Previously known as the Russia and Moldova Jackson–Vanik Repeal and Sergei Magnitsky Rule of Law Accountability Act of 2012, the bipartisan bill was passed by Congress and signed into law by former President Barack Obama in December 2012.

Its initial purpose was to punish those responsible for the death of Sergei Magnitsky, a Russian tax accountant who was arrested while investigating a large-scale theft from the Russian state that was sanctioned and carried out by Russian officials.

Magnitsky died in police custody seven days prior to his year of being legally held without trial was due to expire. In that time, he developed a number of health conditions and received inadequate medical care.

The US legislation bars those culpable from entering the United States or from using its banking system, despite Russian authorities condemning the Act and claiming Magnitsky was guilty of crimes.

As a result, Russia introduced its own version of the legislation, called the Dima Yakovlev Law, which banned Americans from adopting Russian children and implemented sanctions against US citizens involved in violating the human rights and freedoms of Russian citizens.

Bill Browder has been pivotal in pushing governments to introduce Magnitsky-style legislation
Bill Browder has been pivotal in pushing governments to introduce Magnitsky-style legislation. Picture: PA

Reaction to the new legislation

Head of Global Magnitsky Justice campaign Bill Browder, who has been pivotal in the introduction of Magnitsky-style legislation around the world, tweeted: "The UK Magnitsky Act will be a particularly powerful tool because every tinpot dictator wants to keep a mansion in Belgravia and send their kids to the best British boarding schools.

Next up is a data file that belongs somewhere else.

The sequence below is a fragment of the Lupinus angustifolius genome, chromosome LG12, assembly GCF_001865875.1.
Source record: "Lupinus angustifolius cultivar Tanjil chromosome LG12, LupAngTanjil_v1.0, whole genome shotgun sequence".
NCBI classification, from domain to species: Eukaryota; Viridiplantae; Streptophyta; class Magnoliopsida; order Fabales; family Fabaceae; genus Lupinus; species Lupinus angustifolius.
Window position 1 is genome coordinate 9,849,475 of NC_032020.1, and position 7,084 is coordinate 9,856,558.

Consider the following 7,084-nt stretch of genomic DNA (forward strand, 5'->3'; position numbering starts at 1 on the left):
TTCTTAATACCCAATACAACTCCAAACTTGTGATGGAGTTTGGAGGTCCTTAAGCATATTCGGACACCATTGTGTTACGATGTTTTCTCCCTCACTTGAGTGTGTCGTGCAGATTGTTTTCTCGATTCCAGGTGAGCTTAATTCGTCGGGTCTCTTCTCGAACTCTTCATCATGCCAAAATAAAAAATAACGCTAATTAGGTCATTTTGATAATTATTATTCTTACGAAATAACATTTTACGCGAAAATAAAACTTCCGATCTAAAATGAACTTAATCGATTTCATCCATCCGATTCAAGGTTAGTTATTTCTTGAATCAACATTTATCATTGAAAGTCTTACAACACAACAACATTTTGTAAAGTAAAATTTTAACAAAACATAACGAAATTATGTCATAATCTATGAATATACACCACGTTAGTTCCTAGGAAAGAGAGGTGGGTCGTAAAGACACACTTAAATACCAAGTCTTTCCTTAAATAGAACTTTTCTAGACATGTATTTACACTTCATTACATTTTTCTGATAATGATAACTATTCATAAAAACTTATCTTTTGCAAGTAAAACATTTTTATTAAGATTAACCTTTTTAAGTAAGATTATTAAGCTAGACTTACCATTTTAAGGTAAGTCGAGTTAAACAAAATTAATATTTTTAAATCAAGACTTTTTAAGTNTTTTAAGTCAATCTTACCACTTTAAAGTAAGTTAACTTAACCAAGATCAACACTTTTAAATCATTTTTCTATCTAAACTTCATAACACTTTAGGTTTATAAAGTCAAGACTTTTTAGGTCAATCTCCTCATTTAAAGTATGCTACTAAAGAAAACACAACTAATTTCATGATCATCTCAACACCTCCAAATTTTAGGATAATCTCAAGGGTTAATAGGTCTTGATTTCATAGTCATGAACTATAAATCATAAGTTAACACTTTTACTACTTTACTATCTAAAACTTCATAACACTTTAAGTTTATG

"The implementation of the UK Magnitsky Act also raises serious questions about why the EU is dragging their feet on the EU Magnitsky Act.

"They announced their intention in December 2019 but as of now, still nothing."

He later wrote: "Thank you Dominic for your leadership. You started the journey to help the Magnitsky family get justice for the murder of Sergei Magnitsky eight years ago when you were a backbench MP and you’ve now delivered as Foreign Secretary today.

"We are forever grateful for what you’ve done."

In 2019 the EU High Representative for Foreign Affairs, Josep Borrell told reporters in Brussels: “We have agreed to launch the preparatory work for a global sanctions regime to address serious human rights violations, which will be the European Union equivalent of the so-called Magnitsky Act of the United States."

Meanwhile, Conservative Foreign Affairs Committee chairman Tom Tugendhat, speaking in the Commons after Mr Raab, said there has been a "remarkable silence on human rights violations in China."

He called on similar sanction on those "who are either exploiting or abusing the Uighur minorities in Xinjiang or repressing democracy activists in Hong Kong."

Tory former party leader Sir Iain Duncan Smith called for Chief Executive of Hong Kong Carrie Lam to also be placed on the list for sanctions.

And the Liberal Democrat spokesman for foreign affairs Alistair Carmichael called for the Intelligence and Security Committee to be established.